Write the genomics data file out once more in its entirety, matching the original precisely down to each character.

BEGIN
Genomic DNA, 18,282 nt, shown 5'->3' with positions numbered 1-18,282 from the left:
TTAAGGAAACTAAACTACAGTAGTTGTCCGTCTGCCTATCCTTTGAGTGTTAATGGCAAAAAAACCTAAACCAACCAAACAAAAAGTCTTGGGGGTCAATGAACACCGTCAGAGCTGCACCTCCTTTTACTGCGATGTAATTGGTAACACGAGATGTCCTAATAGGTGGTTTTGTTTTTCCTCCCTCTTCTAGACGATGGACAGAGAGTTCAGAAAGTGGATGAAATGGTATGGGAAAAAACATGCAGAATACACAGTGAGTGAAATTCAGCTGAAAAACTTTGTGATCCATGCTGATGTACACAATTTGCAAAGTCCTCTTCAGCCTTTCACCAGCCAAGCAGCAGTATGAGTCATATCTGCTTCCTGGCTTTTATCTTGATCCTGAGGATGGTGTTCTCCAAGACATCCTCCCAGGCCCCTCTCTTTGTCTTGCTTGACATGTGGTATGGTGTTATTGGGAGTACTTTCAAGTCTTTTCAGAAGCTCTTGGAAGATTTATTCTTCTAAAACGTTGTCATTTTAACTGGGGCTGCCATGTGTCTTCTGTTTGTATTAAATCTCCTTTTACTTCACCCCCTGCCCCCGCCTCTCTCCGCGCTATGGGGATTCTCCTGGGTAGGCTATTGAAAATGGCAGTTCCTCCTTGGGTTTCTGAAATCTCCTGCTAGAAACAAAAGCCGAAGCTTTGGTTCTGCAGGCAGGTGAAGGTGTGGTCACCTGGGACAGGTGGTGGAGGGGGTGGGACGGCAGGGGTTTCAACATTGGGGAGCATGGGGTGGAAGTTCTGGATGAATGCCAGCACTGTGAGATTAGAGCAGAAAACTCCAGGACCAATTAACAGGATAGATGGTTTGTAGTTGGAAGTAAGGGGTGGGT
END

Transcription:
Genomic DNA, 18,282 nt, shown 5'->3' with positions numbered 1-18,282 from the left:
TTAAGGAAACTAAACTACAGTAGTTGTCCGTCTGCCTATCCTTTGAGTGTTAATGGCAAAAAAACCTAAACCAACCAAACAAAAAGTCTTGGGGGTCAATGAACACCGTCAGAGCTGCACCTCCTTTTACTGCGATGTAATTGGTAACACGAGATGTCCTAATAGGTGGTTTTGTTTTTCCTCCCTCTTCTAGACGATGGACAGAGAGTTCAGAAAGTGGATGAAATGGTATGGGAAAAAACATGCAGAATACACAGTGAGTGAAATTCAGCTGAAAAACTTTGTGATCCATGCTGATGTACACAATTTGCAAAGTCCTCTTCAGCCTTTCACCAGCCAAGCAGCAGTATGAGTCATATCTGCTTCCTGGCTTTTATCTTGATCCTGAGGATGGTGTTCTCCAAGACATCCTCCCAGGCCCCTCTCTTTGTCTTGCTTGACATGTGGTATGGTGTTATTGGGAGTACTTTCAAGTCTTTTCAGAAGCTCTTGGAAGATTTATTCTTCTAAAACGTTGTCATTTTAACTGGGGCTGCCATGTGTCTTCTGTTTGTATTAAATCTCCTTTTACTTCACCCCCTGCCCCCGCCTCTCTCCGCGCTATGGGGATTCTCCTGGGTAGGCTATTGAAAATGGCAGTTCCTCCTTGGGTTTCTGAAATCTCCTGCTAGAAACAAAAGCCGAAGCTTTGGTTCTGCAGGCAGGTGAAGGTGTGGTCACCTGGGACAGGTGGTGGAGGGGGTGGGACGGCAGGGGTTTCAACATTGGGGAGCATGGGGTGGAAGTTCTGGATGAATGCCAGCACTGTGAGATTAGAGCAGAAAACTCCAGGACCAATTAACAGGATAGATGGTTTGTAGTTGGAAGTAAGGGGTGGGT